However, the Court of Appeal's decision in R (on the application of Holder) (Appellant) v Gedling Borough Council (Respondent) & (1) John Charles Jones (2) Jones (Interested Parties) [2018] EWCA Civ 214 illustrates that a more sensible approach to written ministerial statements is possible. Here, the court considered the interpretation of a written ministerial statement stating that local planning authorities could grant permission for a wind energy development if 'satisfied that [the proposal] has addressed the planning impacts identified by local communities and therefore has their backing'.

The claimant, Mr Holder, argued that this phrasing meant the planning authority had to be satisfied that all detrimental impacts identified by local communities had been eliminated and contended that the visual amenity and cultural heritageconcerns remained. The Court of Appeal disagreed and held that 'addressed' did not mean 'eliminated'. The planning officer was therefore entitled to find the development proposal acceptable if the planning impacts had been sufficiently assessed and addressed, even if some objections remained.

However, the Court of Appeal's decision illustrates that a more sensible approach to written ministerial statements is possible.

Parallels may also be drawn with local planning authorities’ attempts to manipulate planning policy without due process. There have been a number of recent cases where developers have successfully argued that such authorities have sought to amend local planning policy through supplementary guidance ahead of local plan scrutiny, and therefore without the requisite independent inquiry.

At the end of last year, in William Davis Ltd and Others v Charnwood Borough Council [2017] EWHC 3006 (Admin), a local planning authority’s decision to publish a supplementary planning document (SPD), which purported to specify the council’s requirements for the mix and size of affordable and market homes, was successfully challenged by way of judicial review. The High Court found that the SPD contained policy that went beyond the remit of a such a document and strayed into the territory of local plan policymaking, which has a defined procedure under the Town and Country Planning (Local Planning) (England) Regulations 2012. Policies in SPDs should not contradict the adopted development plan and, as a result, the document produced by Charnwood Borough Council ought to have been properly scrutinised by way of independent examination as a local plan. The policy was, therefore, quashed by the High Court.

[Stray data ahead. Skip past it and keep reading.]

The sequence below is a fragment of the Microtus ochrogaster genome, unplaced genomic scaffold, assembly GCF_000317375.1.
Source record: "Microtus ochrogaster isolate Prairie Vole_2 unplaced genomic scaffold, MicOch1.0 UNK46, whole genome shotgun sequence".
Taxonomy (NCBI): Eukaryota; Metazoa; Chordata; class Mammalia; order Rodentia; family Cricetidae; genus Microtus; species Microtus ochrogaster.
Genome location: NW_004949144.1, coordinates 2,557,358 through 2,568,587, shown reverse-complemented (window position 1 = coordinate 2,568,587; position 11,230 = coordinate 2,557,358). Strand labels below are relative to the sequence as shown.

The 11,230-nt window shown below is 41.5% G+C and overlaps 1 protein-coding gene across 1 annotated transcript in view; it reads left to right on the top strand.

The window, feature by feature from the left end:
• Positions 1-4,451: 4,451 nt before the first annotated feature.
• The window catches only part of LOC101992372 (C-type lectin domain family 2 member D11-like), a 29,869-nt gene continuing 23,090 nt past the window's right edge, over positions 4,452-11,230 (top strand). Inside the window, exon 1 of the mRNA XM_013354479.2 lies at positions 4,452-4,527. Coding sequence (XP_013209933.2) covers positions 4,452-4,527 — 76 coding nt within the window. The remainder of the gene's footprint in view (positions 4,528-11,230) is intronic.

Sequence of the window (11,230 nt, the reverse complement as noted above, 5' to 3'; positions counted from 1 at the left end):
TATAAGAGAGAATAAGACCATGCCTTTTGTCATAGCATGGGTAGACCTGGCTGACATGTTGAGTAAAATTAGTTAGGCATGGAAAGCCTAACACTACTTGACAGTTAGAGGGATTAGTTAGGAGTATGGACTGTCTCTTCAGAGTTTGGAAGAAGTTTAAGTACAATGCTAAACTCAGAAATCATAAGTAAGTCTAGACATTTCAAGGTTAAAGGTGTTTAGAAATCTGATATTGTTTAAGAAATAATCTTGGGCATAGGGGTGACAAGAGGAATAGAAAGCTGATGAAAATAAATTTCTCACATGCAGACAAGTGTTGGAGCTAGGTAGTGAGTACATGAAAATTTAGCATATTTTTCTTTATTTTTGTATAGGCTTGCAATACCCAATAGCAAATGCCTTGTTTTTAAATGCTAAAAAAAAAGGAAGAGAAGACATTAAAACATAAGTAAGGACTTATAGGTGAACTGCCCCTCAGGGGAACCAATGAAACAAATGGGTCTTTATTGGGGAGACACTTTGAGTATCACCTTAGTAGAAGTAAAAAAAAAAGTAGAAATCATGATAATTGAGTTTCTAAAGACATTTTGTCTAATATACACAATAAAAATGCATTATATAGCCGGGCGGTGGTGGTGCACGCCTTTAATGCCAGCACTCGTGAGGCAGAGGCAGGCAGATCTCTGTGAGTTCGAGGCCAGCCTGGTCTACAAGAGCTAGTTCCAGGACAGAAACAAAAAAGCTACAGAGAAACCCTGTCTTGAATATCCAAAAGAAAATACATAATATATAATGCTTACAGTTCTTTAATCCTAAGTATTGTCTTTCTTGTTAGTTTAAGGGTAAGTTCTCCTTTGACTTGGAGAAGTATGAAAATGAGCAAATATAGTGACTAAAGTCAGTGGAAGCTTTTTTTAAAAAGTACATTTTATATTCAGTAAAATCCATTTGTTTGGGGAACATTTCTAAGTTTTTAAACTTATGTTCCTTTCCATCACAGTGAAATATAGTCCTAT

Similarly, in R. (on the application of Skipton Properties Ltd) v Craven DC [2017] EWHC 534 (Admin), the High Court ruled that a local planning authority had erred in its decision to adopt a revised affordable housing policy document without fulfilling the necessary public consultation and examination provisions of the 2012 regulations. Whether or not a policy document should be considered a development plan document for the purposes of the 2012 regulations was a matter of law for the court to decide, not a matter of planning judgement for the local authority. This last point is where the similarities end: while the law for local development plan documents is clear on the required content and process, there are no similarly defined parameters for written ministerial statements.

Although in Holder reason prevailed on the facts, the wider context of clandestine amendments to policy can have a negative effect on investor confidence. Even though the Conservative government’s opinions on onshore wind energy developments were outlined in the party’s manifesto, the speed by which the related written ministerial statement was effectively able to transform a manifesto pledge into national planning policy is nevertheless worrying.

The language in Richborough further illustrates the wide discretion that may be afforded by the courts to written ministerial statements that effectively amend planning policy. While policy changes are introduced via such statements and continue to be prima facie lawful the courts may be reluctant to rule otherwise, except in extreme cases of irrationality and unreasonableness. This may therefore act as a signal to discontented developers or interested parties that written ministerial statements will invariably stand, despite a lack of consultation and overall legal scrutiny.

Rachel Holt is Associate at DLA Piper

James Bowler is Trainee Solicitor at DLA Piper

Further information